In the coming week, investor attention will be focused on several key data releases – the Case-Shiller Home Price Index January data to be published on Tuesday, the PCE February inflation report to be released on Wednesday, and the March non-farm payroll (“NFP”) report due – Friday. The former is a gauge of the health of the US residential real estate market, while the two latter are macroeconomic indicators that feed into the Federal Reserve’s monetary policy decision-making process, with a potential impact on financial markets.
Housing prices have been driven steadily higher in the past year by rising inflation – against which the asset class is seen as a natural hedge – and by a large pandemic savings glut. In addition, peripheral markets in the US have seen an even larger price spike as people move to the suburbs to take advantage of more flexible working arrangements. Any indication that prices have continued to grow despite geopolitical tensions and higher interest rates may be a powerful signal of the asset class’ resilience.
The February inflation and March NFP reports – in particular hourly wage growth – are likely to be drivers of Fed policy going forward. A higher than expected inflation number – or a robust increase in hourly wages – may instantly feed into market expectations of a more aggressive Fed. Projections of a faster tightening path will likely have a direct negative impact on public fixed income and may potentially put downward pressure on equity valuations, as both are negatively correlated to interest rates.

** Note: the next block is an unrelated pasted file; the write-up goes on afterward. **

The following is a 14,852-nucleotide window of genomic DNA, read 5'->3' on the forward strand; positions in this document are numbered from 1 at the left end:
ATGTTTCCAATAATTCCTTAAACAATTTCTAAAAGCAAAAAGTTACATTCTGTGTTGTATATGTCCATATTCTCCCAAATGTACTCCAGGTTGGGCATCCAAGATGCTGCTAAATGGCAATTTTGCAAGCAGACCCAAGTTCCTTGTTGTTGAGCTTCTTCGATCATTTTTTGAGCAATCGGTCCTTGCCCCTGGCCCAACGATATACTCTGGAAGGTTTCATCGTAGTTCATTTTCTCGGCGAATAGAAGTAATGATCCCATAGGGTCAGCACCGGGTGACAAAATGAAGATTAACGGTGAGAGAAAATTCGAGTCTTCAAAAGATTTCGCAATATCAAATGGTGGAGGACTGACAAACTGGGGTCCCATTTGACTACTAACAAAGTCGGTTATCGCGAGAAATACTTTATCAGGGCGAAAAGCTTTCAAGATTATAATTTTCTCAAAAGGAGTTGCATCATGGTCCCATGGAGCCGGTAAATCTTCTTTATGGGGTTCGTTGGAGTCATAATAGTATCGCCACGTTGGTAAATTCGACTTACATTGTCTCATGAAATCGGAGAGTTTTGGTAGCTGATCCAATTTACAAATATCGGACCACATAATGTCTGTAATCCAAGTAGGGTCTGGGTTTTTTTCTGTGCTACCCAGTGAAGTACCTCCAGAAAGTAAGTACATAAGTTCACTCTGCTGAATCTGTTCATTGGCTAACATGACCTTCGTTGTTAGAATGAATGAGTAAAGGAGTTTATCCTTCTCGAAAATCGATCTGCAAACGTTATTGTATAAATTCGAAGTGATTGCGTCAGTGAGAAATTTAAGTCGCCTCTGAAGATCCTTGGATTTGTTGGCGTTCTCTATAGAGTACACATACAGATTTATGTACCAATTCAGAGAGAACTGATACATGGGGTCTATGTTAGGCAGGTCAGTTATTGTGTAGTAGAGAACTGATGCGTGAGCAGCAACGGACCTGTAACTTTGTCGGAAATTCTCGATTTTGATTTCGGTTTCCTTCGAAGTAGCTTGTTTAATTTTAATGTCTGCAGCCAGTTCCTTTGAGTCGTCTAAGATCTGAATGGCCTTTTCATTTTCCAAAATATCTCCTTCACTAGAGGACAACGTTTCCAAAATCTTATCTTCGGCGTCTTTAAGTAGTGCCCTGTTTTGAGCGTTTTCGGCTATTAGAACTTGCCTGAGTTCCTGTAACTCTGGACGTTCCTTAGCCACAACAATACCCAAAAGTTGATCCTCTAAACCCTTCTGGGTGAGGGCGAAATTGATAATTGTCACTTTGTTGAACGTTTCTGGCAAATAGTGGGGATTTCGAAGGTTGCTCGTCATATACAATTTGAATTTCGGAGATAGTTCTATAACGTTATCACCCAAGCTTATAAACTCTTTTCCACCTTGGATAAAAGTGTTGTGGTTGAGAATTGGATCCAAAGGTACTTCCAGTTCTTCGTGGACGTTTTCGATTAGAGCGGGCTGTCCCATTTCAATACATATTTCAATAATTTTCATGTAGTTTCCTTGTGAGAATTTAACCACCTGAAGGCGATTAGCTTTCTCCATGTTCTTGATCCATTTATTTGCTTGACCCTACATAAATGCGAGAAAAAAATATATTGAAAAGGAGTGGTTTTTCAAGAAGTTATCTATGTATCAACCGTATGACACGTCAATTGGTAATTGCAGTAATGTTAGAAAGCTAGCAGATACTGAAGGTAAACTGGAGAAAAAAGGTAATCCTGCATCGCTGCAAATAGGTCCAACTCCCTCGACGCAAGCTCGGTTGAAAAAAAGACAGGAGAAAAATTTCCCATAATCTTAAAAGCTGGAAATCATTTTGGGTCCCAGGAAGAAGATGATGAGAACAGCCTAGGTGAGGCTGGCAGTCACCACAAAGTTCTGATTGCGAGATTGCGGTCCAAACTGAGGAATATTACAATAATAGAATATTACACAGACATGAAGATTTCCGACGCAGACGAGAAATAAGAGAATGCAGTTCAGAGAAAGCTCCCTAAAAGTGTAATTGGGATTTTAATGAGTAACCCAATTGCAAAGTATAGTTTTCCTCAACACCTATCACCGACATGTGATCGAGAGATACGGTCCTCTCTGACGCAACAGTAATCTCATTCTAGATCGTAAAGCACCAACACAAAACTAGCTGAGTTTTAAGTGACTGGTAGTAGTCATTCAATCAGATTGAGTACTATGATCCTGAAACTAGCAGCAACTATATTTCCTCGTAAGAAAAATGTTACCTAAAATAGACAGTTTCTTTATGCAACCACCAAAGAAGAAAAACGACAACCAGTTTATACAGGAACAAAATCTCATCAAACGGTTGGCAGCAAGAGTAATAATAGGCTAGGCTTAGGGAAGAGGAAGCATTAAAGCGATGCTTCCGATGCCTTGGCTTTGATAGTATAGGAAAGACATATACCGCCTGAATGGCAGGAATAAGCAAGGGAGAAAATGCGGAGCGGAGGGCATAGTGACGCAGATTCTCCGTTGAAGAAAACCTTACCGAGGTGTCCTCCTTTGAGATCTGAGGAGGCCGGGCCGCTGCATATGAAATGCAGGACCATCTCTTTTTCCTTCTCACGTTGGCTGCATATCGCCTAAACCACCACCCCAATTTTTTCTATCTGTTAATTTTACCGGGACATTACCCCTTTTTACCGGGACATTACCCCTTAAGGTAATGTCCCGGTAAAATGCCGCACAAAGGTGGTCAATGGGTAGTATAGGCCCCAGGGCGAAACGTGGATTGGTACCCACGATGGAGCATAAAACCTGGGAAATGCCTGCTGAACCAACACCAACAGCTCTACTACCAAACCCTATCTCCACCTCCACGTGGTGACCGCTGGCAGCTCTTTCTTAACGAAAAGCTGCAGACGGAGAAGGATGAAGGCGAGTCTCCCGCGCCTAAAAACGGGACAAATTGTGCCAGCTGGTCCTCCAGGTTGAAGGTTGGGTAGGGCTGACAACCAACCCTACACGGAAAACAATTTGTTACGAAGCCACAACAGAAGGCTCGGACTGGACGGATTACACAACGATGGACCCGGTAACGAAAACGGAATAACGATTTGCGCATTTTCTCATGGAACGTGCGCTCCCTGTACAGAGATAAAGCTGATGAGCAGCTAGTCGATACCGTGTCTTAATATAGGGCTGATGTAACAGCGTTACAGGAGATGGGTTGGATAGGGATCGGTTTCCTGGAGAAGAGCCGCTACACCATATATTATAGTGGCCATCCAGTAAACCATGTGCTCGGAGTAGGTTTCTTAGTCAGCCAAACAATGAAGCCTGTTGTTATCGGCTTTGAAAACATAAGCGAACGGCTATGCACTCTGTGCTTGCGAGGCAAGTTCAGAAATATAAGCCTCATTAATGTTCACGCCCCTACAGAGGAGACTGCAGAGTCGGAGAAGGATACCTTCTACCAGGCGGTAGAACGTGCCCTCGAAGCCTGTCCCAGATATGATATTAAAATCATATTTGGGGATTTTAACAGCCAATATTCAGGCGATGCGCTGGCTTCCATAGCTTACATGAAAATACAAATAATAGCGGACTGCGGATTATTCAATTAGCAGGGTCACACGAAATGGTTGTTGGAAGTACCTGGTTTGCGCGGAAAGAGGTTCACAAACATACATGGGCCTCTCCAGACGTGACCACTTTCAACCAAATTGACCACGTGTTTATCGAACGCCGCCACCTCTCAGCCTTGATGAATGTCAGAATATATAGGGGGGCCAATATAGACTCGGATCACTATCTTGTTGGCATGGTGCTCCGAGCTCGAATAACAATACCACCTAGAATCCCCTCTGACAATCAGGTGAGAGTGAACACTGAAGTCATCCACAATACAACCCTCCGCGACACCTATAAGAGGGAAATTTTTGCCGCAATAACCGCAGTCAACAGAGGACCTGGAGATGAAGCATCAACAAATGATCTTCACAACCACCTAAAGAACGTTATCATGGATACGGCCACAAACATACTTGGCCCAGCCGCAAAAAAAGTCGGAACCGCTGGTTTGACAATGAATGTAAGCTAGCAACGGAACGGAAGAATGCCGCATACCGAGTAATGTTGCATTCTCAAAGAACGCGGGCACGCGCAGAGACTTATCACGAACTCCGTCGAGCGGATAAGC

Geopolitics is also expected to remain front and center in investors’ minds, with news from the war in Ukraine and ceasefire negotiations poised to continue to fuel market volatility. This past week, hardening rhetoric on both sides, as well as more assertive statements by NATO, US and Europe’s policymakers appear to have reduced the likelihood for a negotiated settlement, at least in the short term.
All in all, higher interest rates and persistent geopolitical risk are expected to continue to affect equity market performance going forward amidst an energy shock, a sanctions and war-driven supply chain crisis, and a slowdown in global economic growth.
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